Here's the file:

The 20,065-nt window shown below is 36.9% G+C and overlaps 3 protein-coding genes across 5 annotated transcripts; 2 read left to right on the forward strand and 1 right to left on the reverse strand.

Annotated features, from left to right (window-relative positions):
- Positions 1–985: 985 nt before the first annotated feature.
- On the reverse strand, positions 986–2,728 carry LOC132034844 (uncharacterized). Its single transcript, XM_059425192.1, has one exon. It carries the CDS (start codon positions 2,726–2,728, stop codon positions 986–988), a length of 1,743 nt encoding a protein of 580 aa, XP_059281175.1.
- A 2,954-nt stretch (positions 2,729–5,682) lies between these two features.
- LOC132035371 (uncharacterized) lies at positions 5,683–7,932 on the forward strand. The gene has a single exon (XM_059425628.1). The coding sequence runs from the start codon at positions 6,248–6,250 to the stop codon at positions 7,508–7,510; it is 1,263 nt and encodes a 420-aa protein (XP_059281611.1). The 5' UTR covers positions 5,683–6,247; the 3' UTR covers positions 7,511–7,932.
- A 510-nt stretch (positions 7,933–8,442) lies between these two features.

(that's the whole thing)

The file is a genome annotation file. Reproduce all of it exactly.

The 20,065-nt window shown below is 36.9% G+C and overlaps 3 protein-coding genes across 5 annotated transcripts; 2 read left to right on the forward strand and 1 right to left on the reverse strand.

Annotated features, from left to right (window-relative positions):
- Positions 1–985: 985 nt before the first annotated feature.
- On the reverse strand, positions 986–2,728 carry LOC132034844 (uncharacterized). Its single transcript, XM_059425192.1, has one exon. It carries the CDS (start codon positions 2,726–2,728, stop codon positions 986–988), a length of 1,743 nt encoding a protein of 580 aa, XP_059281175.1.
- A 2,954-nt stretch (positions 2,729–5,682) lies between these two features.
- LOC132035371 (uncharacterized) lies at positions 5,683–7,932 on the forward strand. The gene has a single exon (XM_059425628.1). The coding sequence runs from the start codon at positions 6,248–6,250 to the stop codon at positions 7,508–7,510; it is 1,263 nt and encodes a 420-aa protein (XP_059281611.1). The 5' UTR covers positions 5,683–6,247; the 3' UTR covers positions 7,511–7,932.
- A 510-nt stretch (positions 7,933–8,442) lies between these two features.